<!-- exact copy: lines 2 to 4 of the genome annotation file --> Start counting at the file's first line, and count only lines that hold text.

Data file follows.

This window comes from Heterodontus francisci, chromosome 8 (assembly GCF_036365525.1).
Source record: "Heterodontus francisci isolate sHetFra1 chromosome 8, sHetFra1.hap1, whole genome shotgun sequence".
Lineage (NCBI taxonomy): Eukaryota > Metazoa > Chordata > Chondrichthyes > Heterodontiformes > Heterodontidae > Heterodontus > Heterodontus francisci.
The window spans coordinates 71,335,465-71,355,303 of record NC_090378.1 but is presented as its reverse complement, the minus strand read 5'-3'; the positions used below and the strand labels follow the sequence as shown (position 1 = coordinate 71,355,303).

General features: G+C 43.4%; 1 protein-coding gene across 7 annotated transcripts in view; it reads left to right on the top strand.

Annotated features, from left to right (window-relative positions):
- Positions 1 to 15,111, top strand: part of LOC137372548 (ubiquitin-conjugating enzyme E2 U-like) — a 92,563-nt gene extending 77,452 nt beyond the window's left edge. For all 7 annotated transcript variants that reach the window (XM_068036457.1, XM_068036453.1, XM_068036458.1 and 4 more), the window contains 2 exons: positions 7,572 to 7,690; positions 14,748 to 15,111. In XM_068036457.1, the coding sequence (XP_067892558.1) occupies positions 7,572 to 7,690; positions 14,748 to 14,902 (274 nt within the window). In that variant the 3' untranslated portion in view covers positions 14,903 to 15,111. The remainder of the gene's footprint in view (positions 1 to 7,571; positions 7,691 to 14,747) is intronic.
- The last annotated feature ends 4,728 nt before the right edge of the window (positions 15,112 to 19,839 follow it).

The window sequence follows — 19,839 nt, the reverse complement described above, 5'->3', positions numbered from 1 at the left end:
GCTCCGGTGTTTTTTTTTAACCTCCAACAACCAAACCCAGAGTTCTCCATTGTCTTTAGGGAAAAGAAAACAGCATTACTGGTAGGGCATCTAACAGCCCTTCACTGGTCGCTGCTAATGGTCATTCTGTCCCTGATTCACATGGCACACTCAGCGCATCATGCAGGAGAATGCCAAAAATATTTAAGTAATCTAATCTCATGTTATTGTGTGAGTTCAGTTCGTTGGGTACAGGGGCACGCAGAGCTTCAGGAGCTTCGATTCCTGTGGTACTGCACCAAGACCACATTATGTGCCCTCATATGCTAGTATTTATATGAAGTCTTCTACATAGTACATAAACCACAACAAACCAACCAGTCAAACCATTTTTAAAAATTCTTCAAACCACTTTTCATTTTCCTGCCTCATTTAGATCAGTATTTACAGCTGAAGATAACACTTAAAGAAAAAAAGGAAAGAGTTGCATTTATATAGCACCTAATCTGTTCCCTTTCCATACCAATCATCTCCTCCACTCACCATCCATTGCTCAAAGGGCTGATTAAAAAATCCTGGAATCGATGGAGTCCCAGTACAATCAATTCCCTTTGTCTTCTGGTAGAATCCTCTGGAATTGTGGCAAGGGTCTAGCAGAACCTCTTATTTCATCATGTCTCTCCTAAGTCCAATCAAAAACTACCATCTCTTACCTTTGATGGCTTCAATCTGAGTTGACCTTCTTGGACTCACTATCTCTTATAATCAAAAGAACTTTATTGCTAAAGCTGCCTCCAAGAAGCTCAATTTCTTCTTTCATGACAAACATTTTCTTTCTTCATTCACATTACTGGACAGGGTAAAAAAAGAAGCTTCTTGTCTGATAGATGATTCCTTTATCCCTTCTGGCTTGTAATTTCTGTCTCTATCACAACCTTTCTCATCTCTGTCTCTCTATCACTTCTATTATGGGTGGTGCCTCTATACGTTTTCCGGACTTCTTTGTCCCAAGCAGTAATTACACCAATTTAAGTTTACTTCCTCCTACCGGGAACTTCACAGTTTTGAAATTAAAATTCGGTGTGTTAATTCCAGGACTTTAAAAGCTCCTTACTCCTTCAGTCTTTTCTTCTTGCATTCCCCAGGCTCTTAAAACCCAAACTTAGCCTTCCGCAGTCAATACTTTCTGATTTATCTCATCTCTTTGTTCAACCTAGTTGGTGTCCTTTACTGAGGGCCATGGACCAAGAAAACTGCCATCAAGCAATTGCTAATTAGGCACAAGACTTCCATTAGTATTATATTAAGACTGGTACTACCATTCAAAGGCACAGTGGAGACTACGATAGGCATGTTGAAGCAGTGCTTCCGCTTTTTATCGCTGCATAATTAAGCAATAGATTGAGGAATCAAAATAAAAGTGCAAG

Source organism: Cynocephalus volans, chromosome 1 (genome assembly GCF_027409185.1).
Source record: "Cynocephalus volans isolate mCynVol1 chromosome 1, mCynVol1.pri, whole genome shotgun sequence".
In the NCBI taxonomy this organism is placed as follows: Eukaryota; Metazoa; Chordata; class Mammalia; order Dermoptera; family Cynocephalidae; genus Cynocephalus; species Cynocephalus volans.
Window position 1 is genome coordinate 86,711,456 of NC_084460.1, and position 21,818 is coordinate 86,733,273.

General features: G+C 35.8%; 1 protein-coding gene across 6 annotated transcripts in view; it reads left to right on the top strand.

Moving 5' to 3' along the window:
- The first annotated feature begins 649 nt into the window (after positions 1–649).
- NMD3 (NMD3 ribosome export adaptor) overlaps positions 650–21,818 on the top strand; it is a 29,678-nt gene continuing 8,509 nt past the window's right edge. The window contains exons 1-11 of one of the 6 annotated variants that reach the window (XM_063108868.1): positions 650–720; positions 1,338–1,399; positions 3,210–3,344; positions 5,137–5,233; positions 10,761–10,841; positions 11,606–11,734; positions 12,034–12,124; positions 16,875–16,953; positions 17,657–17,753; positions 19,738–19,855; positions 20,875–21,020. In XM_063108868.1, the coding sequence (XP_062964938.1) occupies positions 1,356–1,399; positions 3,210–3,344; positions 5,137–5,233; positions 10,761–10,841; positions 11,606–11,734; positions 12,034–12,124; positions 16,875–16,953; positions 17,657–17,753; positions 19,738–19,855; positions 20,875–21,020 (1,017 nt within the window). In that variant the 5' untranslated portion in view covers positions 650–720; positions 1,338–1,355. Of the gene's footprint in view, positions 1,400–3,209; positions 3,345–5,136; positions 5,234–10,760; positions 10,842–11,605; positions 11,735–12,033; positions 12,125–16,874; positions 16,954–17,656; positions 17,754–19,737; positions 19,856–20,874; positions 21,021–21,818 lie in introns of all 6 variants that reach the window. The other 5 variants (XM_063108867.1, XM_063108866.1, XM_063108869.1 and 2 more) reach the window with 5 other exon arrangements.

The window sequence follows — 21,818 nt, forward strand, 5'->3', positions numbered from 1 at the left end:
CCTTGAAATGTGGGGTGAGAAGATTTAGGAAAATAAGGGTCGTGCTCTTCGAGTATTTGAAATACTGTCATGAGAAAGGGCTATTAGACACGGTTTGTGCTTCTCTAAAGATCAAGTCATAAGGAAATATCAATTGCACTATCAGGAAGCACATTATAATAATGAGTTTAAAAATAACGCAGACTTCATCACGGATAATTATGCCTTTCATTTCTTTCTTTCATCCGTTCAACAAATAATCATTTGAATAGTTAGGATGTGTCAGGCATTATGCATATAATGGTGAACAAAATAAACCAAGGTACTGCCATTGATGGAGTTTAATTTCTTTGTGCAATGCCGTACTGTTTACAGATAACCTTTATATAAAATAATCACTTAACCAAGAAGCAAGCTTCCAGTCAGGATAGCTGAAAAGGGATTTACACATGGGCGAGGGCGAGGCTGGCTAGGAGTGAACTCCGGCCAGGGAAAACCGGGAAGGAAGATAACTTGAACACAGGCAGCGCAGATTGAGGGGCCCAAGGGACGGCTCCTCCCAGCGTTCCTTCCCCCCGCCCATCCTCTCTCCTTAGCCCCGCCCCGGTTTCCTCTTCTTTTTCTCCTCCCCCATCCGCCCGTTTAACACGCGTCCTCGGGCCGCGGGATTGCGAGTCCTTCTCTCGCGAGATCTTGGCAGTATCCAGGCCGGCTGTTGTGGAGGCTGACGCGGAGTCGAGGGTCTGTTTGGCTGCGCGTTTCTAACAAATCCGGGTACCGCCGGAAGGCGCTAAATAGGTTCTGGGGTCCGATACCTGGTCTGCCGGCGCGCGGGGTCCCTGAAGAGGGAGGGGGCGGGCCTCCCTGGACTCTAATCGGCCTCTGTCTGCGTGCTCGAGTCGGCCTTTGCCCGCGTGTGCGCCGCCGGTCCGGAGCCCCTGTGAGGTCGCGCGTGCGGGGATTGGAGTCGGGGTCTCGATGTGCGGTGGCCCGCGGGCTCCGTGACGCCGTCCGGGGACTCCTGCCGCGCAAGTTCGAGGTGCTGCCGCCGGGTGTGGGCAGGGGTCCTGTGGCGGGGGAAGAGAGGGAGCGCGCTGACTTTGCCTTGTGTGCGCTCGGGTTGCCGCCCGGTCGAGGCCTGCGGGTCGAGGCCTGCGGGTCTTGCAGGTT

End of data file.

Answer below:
Source record: "Heterodontus francisci isolate sHetFra1 chromosome 8, sHetFra1.hap1, whole genome shotgun sequence".
Lineage (NCBI taxonomy): Eukaryota > Metazoa > Chordata > Chondrichthyes > Heterodontiformes > Heterodontidae > Heterodontus > Heterodontus francisci.
The window spans coordinates 71,335,465-71,355,303 of record NC_090378.1 but is presented as its reverse complement, the minus strand read 5'-3'; the positions used below and the strand labels follow the sequence as shown (position 1 = coordinate 71,355,303).